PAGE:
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Journal of Environmental Quality Abstract -

Effects of Dairy Manure on Phosphorus Concentrations and Losses in Tile Effluent1


This article in JEQ

  1. Vol. 10 No. 3, p. 345-349
    Received: Aug 23, 1980

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  1. G. W. Hergert,
  2. S. D. Klausner,
  3. D. R. Bouldin and
  4. P. J. Zwerman2



Dissolved phosphorus concentrations and losses in effluent from a tile-drained silt loam were compared before and after manuring. Effluent samples were collected from 0.33-ha tile-drained plots for 4 years before and 3 years during consecutive annual dairy manure applications of 35 or 200 wet metric tons/ha. Plots had received fertilizer P in years prior to manuring. More than 95% of the effluent samples had dissolved molybdate reactive P (DMRP) concentrations < 30 ppb before manuring. During the 3 years the manure was applied, 53 and 92% of the effluent samples contained < 30 ppb P for the 200- and 35-metric-ton applications, respectively. The flow-weighted DMRP concentrations in tile effluent were 116, 441, and 97 ppb for 200 metric tons of manure/ha per year, and 22, 10, and 9 ppb for 35 tons/ha per year, respectively, during the 3 years manure was applied.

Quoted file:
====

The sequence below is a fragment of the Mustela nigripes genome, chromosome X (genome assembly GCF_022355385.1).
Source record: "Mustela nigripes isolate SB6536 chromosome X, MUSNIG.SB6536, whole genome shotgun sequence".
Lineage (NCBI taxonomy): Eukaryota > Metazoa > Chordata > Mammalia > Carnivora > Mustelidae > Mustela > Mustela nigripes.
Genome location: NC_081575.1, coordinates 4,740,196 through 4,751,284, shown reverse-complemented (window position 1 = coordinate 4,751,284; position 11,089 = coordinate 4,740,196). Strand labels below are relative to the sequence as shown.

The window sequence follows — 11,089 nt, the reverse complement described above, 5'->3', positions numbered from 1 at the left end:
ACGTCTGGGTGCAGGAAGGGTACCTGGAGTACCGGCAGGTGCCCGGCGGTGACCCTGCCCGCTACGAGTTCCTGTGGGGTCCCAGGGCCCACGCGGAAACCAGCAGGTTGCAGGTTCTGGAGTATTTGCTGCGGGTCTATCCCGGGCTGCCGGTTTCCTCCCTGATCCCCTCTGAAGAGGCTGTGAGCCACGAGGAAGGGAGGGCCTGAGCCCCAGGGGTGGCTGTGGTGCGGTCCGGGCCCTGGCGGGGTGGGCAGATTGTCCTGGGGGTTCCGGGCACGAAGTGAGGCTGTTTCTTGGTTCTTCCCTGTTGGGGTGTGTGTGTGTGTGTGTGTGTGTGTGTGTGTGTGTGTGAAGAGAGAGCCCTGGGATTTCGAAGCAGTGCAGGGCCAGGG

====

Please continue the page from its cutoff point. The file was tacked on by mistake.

The tile flow accounted for about 40% of the drainage water lost from the plots, but the P contents of tile flow were 10% of total dissolved P losses in surface runoff. P additions from 30 to 40 wet metric tons/ha of manure would be adequate to meet crop needs but should not produce excessively high P concentrations in tile flow.

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